Graziers teach us that conservation work is most effective when it happens as part of a collaborative, local food system-focused effort. Eric Cates, for example, is always on the move. Squeezing meetings with congressional offices between delivery runs to restaurants in Madison and quality time with his family. Eric’s commitment to conservation via grazing and care for his cattle and community echoes what is exemplified across the “grazing revolution.” Farmers and ranchers are uniquely capable of addressing climate change and the issues rural communities face. It is imperative that they are substantially supported in this work.
What are the potential food systems implications of a well funded GLCI? When we think about shifting power to create a more equitable food system, grazing lands are essential. In order to shift power in the United States food system while addressing the climate crisis, we need to implement policy that transforms the current realities of land holding, access to credit and other forms of federal funding, and bolsters resilience in rural communities.
We know that limited resource farmers and wholesale growers both face significant hurdles to adopting diversified farming practices and that issues of access to both land and credit continue to bar BIPOC voices from entering the grazing world. As California FarmLink’s recent guide to regenerative leasing points out, millions of acres of grazing land will likely change hands in the next 25 years with nearly 30% of all grazing lands being leased and 98% percent of all agricultural land being white-owned. Rural communities are uniquely impacted by climate change and conventional farming practices put farmers at greater risk. When asked about the impact of GLCI on rural communities, Margaret Krome of the Michael Fields Agricultural Institute describes how pastures utilizing grazing management systems hold deep, complex root systems that secure and retain water in extreme weather events where water may erode soil and tearing out bridges, culverts, and roads. “By avoiding those damages, grass saves local, state, and federal taxpayers the costs of repairing storm-damaged infrastructure,” she says. Innovations in the management of grazing lands do more than just protect our soils; they also can protect rural communities.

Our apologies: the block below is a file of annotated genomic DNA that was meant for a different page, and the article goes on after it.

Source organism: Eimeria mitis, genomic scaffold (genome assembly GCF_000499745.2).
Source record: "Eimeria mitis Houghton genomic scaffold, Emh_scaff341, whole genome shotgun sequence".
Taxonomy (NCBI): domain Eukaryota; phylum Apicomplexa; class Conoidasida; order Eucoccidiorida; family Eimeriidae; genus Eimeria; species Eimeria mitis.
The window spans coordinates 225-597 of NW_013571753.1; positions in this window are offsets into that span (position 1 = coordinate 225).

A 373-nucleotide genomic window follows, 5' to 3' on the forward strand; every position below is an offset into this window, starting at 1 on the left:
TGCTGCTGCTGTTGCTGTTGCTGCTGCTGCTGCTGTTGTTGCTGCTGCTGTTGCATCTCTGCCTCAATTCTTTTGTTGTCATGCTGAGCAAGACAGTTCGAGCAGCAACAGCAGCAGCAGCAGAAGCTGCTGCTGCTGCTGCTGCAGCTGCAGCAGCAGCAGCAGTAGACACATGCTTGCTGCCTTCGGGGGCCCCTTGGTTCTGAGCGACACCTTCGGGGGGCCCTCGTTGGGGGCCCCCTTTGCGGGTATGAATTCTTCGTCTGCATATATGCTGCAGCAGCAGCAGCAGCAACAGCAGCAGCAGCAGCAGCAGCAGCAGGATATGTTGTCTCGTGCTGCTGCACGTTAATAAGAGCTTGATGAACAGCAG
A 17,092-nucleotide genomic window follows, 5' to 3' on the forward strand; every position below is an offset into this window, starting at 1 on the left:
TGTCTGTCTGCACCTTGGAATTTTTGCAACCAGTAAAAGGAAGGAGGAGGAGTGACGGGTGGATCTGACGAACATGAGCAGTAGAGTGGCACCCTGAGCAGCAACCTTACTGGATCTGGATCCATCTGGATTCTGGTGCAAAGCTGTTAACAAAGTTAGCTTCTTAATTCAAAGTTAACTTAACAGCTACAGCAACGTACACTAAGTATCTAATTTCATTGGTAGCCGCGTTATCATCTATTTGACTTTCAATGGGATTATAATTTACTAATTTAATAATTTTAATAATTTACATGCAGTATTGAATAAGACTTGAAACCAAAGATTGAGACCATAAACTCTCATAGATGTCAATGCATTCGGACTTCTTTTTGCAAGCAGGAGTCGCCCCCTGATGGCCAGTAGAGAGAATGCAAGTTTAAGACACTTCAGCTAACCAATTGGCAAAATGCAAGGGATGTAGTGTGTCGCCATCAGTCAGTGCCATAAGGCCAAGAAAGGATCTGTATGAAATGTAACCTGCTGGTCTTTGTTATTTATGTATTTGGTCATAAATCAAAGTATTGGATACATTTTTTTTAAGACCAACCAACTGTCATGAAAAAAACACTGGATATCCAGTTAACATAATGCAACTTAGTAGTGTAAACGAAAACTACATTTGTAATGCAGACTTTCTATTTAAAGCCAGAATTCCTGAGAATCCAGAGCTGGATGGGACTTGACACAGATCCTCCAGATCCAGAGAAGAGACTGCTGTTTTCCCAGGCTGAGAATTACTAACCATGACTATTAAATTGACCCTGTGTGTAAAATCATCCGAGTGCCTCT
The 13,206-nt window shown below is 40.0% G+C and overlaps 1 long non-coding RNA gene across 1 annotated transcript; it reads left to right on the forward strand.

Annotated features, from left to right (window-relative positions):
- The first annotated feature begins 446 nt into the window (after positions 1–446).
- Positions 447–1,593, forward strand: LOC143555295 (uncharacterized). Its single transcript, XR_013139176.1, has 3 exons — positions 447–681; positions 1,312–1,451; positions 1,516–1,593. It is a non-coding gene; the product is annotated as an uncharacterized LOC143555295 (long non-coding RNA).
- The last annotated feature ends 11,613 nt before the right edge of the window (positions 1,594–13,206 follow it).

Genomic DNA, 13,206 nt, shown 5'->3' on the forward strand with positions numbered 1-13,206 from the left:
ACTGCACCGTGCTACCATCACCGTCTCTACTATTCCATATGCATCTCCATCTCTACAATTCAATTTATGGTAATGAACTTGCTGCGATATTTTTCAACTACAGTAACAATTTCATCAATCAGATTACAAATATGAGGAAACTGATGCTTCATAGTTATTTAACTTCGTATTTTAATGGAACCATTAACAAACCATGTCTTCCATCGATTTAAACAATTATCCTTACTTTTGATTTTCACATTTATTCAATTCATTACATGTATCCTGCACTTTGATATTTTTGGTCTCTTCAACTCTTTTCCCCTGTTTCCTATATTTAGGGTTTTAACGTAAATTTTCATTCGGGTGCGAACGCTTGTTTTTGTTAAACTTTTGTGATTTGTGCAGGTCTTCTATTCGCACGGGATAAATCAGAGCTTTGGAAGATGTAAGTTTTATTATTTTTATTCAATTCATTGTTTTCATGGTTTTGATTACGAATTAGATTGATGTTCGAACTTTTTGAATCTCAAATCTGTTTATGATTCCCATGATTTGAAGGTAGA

There is a demonstrated need for conservation technical assistance broadly to address racial inequity, environmental degradation, and economic insecurity. Data continue to show lower participation rates for farmers of color in federal conservation programs, such as the Conservation Stewardship Program (CSP) and the Environmental Quality Incentives Program (EQIP). Targeting GLCI funding and other conservation technical assistance (in addition to an increase in dedicated outreach) towards socially disadvantaged producers can shift this trend and result in lasting financial benefits for BIPOC and emerging farmers.
Though GLCI is by no means the end-all-be-all solution to equitable technical assistance across the country, it presents a renewed path towards agricultural production that facilitates human and environmental resilience, rather than exacerbating the impacts of structural failures. “Implementing these regenerative agriculture practices allowed me to survive last year,” Kevin Leir voices about ranching at the epicenter of a severe drought in North Dakota last grazing season. As the key focal points of the program are collaboration, coalition, conservation, at its full potential, this program would do more than simply complement existing conservation efforts. Instead, through conservation efforts the Grazing Lands Conservation Initiative will provide farmers and ranchers with the vital assistance, educational tools, and regional communities essential to addressing the climate crisis on the ground.
Pasa Sustainable Agricultures’ Soil Health Benchmark Study
Michigan State University Center for Regional Food System’s An Annotated Bibliography of Structural Racism in the Food System
Categories: Action Alerts, Beginning and Minority Farmers, Budget and Appropriations, Carousel, Conservation, Energy & Environment, Farm Bill, General Interest, Grants and Programs, Local & Regional Food Systems, Research, Education & Extension, Rural Development, Sustainable Livestock